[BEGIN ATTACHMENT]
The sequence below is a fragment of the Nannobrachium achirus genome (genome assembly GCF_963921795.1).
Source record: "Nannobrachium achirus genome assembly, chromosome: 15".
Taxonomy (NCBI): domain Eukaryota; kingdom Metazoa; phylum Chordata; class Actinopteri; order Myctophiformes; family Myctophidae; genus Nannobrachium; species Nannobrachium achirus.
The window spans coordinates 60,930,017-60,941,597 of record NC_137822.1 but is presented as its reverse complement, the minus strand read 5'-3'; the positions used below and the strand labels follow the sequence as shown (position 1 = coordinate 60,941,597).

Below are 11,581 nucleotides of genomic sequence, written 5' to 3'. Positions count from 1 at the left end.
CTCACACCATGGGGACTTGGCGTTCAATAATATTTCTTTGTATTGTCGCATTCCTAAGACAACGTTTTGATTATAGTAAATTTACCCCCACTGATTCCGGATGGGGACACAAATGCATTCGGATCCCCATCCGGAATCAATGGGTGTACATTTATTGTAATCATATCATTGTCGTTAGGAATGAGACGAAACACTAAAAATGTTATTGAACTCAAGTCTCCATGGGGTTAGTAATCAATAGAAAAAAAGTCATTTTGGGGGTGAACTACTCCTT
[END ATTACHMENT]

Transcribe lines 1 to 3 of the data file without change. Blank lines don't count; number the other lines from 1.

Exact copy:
The sequence below is a fragment of the Nannobrachium achirus genome (genome assembly GCF_963921795.1).
Source record: "Nannobrachium achirus genome assembly, chromosome: 15".
Taxonomy (NCBI): domain Eukaryota; kingdom Metazoa; phylum Chordata; class Actinopteri; order Myctophiformes; family Myctophidae; genus Nannobrachium; species Nannobrachium achirus.